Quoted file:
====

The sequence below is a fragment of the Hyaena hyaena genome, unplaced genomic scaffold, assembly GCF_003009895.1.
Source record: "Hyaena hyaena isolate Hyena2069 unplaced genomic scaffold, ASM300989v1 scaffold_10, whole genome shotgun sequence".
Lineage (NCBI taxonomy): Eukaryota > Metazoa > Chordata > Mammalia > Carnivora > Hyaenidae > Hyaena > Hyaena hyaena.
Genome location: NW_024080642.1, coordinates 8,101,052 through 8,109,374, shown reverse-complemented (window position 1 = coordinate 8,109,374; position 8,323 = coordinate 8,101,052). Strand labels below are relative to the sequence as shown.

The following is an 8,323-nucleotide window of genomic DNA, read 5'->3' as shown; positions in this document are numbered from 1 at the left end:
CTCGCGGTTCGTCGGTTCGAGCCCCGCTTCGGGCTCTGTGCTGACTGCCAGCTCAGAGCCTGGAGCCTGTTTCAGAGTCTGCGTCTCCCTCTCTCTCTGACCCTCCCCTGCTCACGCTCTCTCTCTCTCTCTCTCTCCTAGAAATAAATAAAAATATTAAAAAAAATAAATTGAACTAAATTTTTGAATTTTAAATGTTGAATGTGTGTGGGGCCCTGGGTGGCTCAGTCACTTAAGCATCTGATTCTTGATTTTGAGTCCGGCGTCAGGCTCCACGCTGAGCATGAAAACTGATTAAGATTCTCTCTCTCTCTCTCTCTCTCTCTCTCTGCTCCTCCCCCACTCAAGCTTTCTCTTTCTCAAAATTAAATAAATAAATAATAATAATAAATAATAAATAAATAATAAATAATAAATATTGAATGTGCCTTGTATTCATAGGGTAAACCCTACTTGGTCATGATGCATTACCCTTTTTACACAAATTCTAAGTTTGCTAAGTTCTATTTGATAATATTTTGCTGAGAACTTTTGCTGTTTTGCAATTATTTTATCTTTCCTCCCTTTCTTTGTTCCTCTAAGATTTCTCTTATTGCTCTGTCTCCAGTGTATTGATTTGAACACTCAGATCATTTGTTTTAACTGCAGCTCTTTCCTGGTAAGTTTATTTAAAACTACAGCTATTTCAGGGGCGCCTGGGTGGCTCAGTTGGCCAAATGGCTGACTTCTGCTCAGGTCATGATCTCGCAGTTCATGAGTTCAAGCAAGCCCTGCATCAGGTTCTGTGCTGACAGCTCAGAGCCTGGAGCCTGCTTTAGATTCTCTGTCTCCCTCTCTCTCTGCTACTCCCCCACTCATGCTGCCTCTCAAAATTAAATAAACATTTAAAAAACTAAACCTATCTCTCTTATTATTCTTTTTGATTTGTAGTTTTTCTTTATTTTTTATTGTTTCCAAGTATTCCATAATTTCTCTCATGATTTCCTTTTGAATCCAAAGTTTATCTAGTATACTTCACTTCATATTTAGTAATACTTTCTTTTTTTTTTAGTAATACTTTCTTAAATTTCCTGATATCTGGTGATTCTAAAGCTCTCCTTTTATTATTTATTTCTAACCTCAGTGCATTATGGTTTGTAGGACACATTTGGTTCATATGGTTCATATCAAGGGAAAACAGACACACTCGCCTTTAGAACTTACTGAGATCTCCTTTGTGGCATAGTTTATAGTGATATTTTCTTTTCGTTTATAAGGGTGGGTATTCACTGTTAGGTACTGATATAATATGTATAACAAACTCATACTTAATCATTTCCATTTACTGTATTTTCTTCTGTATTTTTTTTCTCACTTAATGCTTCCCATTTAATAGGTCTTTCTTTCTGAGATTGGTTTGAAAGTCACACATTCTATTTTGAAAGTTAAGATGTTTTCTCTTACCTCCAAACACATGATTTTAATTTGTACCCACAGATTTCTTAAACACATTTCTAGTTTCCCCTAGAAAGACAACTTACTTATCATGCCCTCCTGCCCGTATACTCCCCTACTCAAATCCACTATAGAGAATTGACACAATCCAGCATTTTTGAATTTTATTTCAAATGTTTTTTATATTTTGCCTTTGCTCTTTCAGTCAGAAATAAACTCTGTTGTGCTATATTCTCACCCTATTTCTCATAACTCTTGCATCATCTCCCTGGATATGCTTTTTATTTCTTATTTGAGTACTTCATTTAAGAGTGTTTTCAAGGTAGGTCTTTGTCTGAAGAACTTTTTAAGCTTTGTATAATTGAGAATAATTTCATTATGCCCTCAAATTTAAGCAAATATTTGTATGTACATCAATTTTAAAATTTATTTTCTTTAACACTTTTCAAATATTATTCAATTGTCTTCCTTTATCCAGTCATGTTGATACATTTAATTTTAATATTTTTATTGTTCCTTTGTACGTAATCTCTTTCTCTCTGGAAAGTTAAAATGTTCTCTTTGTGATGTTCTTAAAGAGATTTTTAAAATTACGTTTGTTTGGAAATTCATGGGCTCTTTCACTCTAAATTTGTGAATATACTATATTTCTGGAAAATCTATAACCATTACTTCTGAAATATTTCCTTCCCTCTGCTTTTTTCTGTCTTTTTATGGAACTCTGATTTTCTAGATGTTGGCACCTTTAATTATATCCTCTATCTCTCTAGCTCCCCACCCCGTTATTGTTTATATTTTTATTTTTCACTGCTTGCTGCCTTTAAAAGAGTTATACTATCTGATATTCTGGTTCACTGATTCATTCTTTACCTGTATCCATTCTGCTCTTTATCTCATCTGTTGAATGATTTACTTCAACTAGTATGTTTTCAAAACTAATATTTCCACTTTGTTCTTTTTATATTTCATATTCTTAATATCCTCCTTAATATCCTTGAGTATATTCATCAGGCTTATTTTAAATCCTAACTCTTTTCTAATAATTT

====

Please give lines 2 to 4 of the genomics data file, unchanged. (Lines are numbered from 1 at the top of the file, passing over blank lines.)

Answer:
Source record: "Hyaena hyaena isolate Hyena2069 unplaced genomic scaffold, ASM300989v1 scaffold_10, whole genome shotgun sequence".
Lineage (NCBI taxonomy): Eukaryota > Metazoa > Chordata > Mammalia > Carnivora > Hyaenidae > Hyaena > Hyaena hyaena.
Genome location: NW_024080642.1, coordinates 8,101,052 through 8,109,374, shown reverse-complemented (window position 1 = coordinate 8,109,374; position 8,323 = coordinate 8,101,052). Strand labels below are relative to the sequence as shown.